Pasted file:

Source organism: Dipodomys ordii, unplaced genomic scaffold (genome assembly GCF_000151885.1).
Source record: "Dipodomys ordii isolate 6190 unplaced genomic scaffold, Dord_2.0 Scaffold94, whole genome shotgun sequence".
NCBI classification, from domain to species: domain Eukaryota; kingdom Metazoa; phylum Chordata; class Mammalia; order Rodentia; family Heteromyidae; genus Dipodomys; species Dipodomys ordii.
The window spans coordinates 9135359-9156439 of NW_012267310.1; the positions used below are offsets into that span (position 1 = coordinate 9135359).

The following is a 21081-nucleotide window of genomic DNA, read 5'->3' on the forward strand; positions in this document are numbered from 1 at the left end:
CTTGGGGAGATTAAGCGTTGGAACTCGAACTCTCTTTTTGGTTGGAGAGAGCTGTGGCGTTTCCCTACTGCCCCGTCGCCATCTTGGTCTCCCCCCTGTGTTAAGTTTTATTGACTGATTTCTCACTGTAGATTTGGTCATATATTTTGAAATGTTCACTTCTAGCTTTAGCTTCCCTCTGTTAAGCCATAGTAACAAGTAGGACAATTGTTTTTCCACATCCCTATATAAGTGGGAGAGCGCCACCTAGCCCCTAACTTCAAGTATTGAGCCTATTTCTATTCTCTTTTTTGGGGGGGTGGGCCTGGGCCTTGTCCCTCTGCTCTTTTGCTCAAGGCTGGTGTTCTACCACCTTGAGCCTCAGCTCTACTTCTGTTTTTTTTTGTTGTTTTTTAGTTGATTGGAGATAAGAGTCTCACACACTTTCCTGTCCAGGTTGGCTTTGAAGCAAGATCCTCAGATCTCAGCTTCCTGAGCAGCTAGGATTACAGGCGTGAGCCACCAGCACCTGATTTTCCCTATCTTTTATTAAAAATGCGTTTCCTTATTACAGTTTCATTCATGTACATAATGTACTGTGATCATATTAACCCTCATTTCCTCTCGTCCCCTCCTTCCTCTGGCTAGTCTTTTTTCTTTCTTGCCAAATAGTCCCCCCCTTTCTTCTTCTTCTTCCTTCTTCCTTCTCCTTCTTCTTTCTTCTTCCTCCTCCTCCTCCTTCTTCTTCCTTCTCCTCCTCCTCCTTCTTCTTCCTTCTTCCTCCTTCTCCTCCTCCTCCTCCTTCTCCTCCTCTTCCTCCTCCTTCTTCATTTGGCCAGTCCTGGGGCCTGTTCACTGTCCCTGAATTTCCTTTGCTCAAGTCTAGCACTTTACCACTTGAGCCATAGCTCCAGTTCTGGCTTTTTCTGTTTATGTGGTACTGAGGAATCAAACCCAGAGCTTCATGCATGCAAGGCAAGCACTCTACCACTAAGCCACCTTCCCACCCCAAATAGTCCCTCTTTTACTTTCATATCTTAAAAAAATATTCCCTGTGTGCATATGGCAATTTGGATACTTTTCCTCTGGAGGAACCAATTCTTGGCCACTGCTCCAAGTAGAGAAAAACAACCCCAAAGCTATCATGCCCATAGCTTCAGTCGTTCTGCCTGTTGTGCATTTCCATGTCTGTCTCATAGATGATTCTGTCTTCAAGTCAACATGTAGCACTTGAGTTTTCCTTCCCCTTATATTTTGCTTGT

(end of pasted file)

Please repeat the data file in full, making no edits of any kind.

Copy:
Source organism: Dipodomys ordii, unplaced genomic scaffold (genome assembly GCF_000151885.1).
Source record: "Dipodomys ordii isolate 6190 unplaced genomic scaffold, Dord_2.0 Scaffold94, whole genome shotgun sequence".
NCBI classification, from domain to species: domain Eukaryota; kingdom Metazoa; phylum Chordata; class Mammalia; order Rodentia; family Heteromyidae; genus Dipodomys; species Dipodomys ordii.
The window spans coordinates 9135359-9156439 of NW_012267310.1; the positions used below are offsets into that span (position 1 = coordinate 9135359).

The following is a 21081-nucleotide window of genomic DNA, read 5'->3' on the forward strand; positions in this document are numbered from 1 at the left end:
CTTGGGGAGATTAAGCGTTGGAACTCGAACTCTCTTTTTGGTTGGAGAGAGCTGTGGCGTTTCCCTACTGCCCCGTCGCCATCTTGGTCTCCCCCCTGTGTTAAGTTTTATTGACTGATTTCTCACTGTAGATTTGGTCATATATTTTGAAATGTTCACTTCTAGCTTTAGCTTCCCTCTGTTAAGCCATAGTAACAAGTAGGACAATTGTTTTTCCACATCCCTATATAAGTGGGAGAGCGCCACCTAGCCCCTAACTTCAAGTATTGAGCCTATTTCTATTCTCTTTTTTGGGGGGGTGGGCCTGGGCCTTGTCCCTCTGCTCTTTTGCTCAAGGCTGGTGTTCTACCACCTTGAGCCTCAGCTCTACTTCTGTTTTTTTTTGTTGTTTTTTAGTTGATTGGAGATAAGAGTCTCACACACTTTCCTGTCCAGGTTGGCTTTGAAGCAAGATCCTCAGATCTCAGCTTCCTGAGCAGCTAGGATTACAGGCGTGAGCCACCAGCACCTGATTTTCCCTATCTTTTATTAAAAATGCGTTTCCTTATTACAGTTTCATTCATGTACATAATGTACTGTGATCATATTAACCCTCATTTCCTCTCGTCCCCTCCTTCCTCTGGCTAGTCTTTTTTCTTTCTTGCCAAATAGTCCCCCCCTTTCTTCTTCTTCTTCCTTCTTCCTTCTCCTTCTTCTTTCTTCTTCCTCCTCCTCCTCCTTCTTCTTCCTTCTCCTCCTCCTCCTTCTTCTTCCTTCTTCCTCCTTCTCCTCCTCCTCCTCCTTCTCCTCCTCTTCCTCCTCCTTCTTCATTTGGCCAGTCCTGGGGCCTGTTCACTGTCCCTGAATTTCCTTTGCTCAAGTCTAGCACTTTACCACTTGAGCCATAGCTCCAGTTCTGGCTTTTTCTGTTTATGTGGTACTGAGGAATCAAACCCAGAGCTTCATGCATGCAAGGCAAGCACTCTACCACTAAGCCACCTTCCCACCCCAAATAGTCCCTCTTTTACTTTCATATCTTAAAAAAATATTCCCTGTGTGCATATGGCAATTTGGATACTTTTCCTCTGGAGGAACCAATTCTTGGCCACTGCTCCAAGTAGAGAAAAACAACCCCAAAGCTATCATGCCCATAGCTTCAGTCGTTCTGCCTGTTGTGCATTTCCATGTCTGTCTCATAGATGATTCTGTCTTCAAGTCAACATGTAGCACTTGAGTTTTCCTTCCCCTTATATTTTGCTTGT